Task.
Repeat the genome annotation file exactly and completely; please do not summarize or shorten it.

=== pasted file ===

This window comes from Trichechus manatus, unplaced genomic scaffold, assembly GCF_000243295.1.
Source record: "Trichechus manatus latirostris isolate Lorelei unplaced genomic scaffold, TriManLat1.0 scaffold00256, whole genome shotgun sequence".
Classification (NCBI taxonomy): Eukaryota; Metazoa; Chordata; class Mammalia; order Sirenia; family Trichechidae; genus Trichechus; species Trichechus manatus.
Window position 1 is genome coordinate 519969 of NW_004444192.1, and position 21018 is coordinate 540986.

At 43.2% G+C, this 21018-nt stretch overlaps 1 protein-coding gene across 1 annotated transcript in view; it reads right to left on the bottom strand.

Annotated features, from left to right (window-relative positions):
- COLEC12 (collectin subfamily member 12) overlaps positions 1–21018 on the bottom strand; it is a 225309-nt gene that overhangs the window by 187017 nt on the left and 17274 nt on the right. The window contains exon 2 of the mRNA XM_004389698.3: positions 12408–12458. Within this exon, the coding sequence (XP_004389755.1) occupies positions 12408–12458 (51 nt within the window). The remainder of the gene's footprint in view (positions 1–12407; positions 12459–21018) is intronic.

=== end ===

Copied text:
This window comes from Trichechus manatus, unplaced genomic scaffold, assembly GCF_000243295.1.
Source record: "Trichechus manatus latirostris isolate Lorelei unplaced genomic scaffold, TriManLat1.0 scaffold00256, whole genome shotgun sequence".
Classification (NCBI taxonomy): Eukaryota; Metazoa; Chordata; class Mammalia; order Sirenia; family Trichechidae; genus Trichechus; species Trichechus manatus.
Window position 1 is genome coordinate 519969 of NW_004444192.1, and position 21018 is coordinate 540986.

At 43.2% G+C, this 21018-nt stretch overlaps 1 protein-coding gene across 1 annotated transcript in view; it reads right to left on the bottom strand.

Annotated features, from left to right (window-relative positions):
- COLEC12 (collectin subfamily member 12) overlaps positions 1–21018 on the bottom strand; it is a 225309-nt gene that overhangs the window by 187017 nt on the left and 17274 nt on the right. The window contains exon 2 of the mRNA XM_004389698.3: positions 12408–12458. Within this exon, the coding sequence (XP_004389755.1) occupies positions 12408–12458 (51 nt within the window). The remainder of the gene's footprint in view (positions 1–12407; positions 12459–21018) is intronic.